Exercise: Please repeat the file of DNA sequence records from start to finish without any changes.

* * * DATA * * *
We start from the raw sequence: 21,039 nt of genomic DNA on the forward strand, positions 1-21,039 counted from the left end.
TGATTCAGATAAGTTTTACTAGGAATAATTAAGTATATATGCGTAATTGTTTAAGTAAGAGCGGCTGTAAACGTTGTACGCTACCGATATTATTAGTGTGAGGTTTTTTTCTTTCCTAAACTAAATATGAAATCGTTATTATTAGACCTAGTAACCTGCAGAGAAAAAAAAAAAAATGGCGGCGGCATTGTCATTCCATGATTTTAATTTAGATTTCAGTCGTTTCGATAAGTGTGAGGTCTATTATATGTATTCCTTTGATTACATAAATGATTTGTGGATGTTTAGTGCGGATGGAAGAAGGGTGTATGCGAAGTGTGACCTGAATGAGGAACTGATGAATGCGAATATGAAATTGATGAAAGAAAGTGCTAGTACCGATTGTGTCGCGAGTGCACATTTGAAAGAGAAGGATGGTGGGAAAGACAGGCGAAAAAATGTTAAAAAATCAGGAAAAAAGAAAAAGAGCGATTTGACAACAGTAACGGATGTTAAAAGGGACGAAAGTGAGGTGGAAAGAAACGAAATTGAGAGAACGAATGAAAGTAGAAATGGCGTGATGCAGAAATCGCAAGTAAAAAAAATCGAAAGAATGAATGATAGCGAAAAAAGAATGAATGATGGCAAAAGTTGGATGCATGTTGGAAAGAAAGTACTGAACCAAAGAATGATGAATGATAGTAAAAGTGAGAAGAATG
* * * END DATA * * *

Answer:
We start from the raw sequence: 21,039 nt of genomic DNA on the forward strand, positions 1-21,039 counted from the left end.
TGATTCAGATAAGTTTTACTAGGAATAATTAAGTATATATGCGTAATTGTTTAAGTAAGAGCGGCTGTAAACGTTGTACGCTACCGATATTATTAGTGTGAGGTTTTTTTCTTTCCTAAACTAAATATGAAATCGTTATTATTAGACCTAGTAACCTGCAGAGAAAAAAAAAAAAATGGCGGCGGCATTGTCATTCCATGATTTTAATTTAGATTTCAGTCGTTTCGATAAGTGTGAGGTCTATTATATGTATTCCTTTGATTACATAAATGATTTGTGGATGTTTAGTGCGGATGGAAGAAGGGTGTATGCGAAGTGTGACCTGAATGAGGAACTGATGAATGCGAATATGAAATTGATGAAAGAAAGTGCTAGTACCGATTGTGTCGCGAGTGCACATTTGAAAGAGAAGGATGGTGGGAAAGACAGGCGAAAAAATGTTAAAAAATCAGGAAAAAAGAAAAAGAGCGATTTGACAACAGTAACGGATGTTAAAAGGGACGAAAGTGAGGTGGAAAGAAACGAAATTGAGAGAACGAATGAAAGTAGAAATGGCGTGATGCAGAAATCGCAAGTAAAAAAAATCGAAAGAATGAATGATAGCGAAAAAAGAATGAATGATGGCAAAAGTTGGATGCATGTTGGAAAGAAAGTACTGAACCAAAGAATGATGAATGATAGTAAAAGTGAGAAGAATG